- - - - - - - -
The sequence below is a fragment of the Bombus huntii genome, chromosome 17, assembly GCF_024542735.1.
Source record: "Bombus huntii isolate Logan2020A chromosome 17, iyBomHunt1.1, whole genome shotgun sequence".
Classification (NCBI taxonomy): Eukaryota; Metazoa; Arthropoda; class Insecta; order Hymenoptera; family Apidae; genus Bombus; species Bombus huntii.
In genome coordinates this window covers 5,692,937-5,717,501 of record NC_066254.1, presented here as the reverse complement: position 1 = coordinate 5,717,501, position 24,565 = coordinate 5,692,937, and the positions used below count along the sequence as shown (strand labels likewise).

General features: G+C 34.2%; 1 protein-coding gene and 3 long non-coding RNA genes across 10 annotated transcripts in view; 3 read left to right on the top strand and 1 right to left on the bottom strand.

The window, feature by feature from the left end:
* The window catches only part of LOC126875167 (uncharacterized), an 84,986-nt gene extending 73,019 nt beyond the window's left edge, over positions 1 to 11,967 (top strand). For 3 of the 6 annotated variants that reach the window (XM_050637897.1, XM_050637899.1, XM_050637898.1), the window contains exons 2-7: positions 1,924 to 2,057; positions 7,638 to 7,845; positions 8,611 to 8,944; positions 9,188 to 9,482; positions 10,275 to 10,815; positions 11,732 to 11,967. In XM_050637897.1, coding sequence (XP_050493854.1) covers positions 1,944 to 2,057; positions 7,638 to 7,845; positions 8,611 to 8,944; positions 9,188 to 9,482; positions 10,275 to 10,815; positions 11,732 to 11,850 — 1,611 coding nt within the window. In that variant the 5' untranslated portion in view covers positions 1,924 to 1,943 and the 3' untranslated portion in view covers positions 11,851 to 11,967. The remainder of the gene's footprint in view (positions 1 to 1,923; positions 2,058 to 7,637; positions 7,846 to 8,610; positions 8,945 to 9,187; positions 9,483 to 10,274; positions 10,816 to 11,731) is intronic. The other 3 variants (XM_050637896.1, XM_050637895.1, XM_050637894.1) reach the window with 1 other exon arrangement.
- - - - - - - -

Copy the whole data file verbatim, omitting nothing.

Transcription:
The sequence below is a fragment of the Bombus huntii genome, chromosome 17, assembly GCF_024542735.1.
Source record: "Bombus huntii isolate Logan2020A chromosome 17, iyBomHunt1.1, whole genome shotgun sequence".
Classification (NCBI taxonomy): Eukaryota; Metazoa; Arthropoda; class Insecta; order Hymenoptera; family Apidae; genus Bombus; species Bombus huntii.
In genome coordinates this window covers 5,692,937-5,717,501 of record NC_066254.1, presented here as the reverse complement: position 1 = coordinate 5,717,501, position 24,565 = coordinate 5,692,937, and the positions used below count along the sequence as shown (strand labels likewise).

General features: G+C 34.2%; 1 protein-coding gene and 3 long non-coding RNA genes across 10 annotated transcripts in view; 3 read left to right on the top strand and 1 right to left on the bottom strand.

The window, feature by feature from the left end:
* The window catches only part of LOC126875167 (uncharacterized), an 84,986-nt gene extending 73,019 nt beyond the window's left edge, over positions 1 to 11,967 (top strand). For 3 of the 6 annotated variants that reach the window (XM_050637897.1, XM_050637899.1, XM_050637898.1), the window contains exons 2-7: positions 1,924 to 2,057; positions 7,638 to 7,845; positions 8,611 to 8,944; positions 9,188 to 9,482; positions 10,275 to 10,815; positions 11,732 to 11,967. In XM_050637897.1, coding sequence (XP_050493854.1) covers positions 1,944 to 2,057; positions 7,638 to 7,845; positions 8,611 to 8,944; positions 9,188 to 9,482; positions 10,275 to 10,815; positions 11,732 to 11,850 — 1,611 coding nt within the window. In that variant the 5' untranslated portion in view covers positions 1,924 to 1,943 and the 3' untranslated portion in view covers positions 11,851 to 11,967. The remainder of the gene's footprint in view (positions 1 to 1,923; positions 2,058 to 7,637; positions 7,846 to 8,610; positions 8,945 to 9,187; positions 9,483 to 10,274; positions 10,816 to 11,731) is intronic. The other 3 variants (XM_050637896.1, XM_050637895.1, XM_050637894.1) reach the window with 1 other exon arrangement.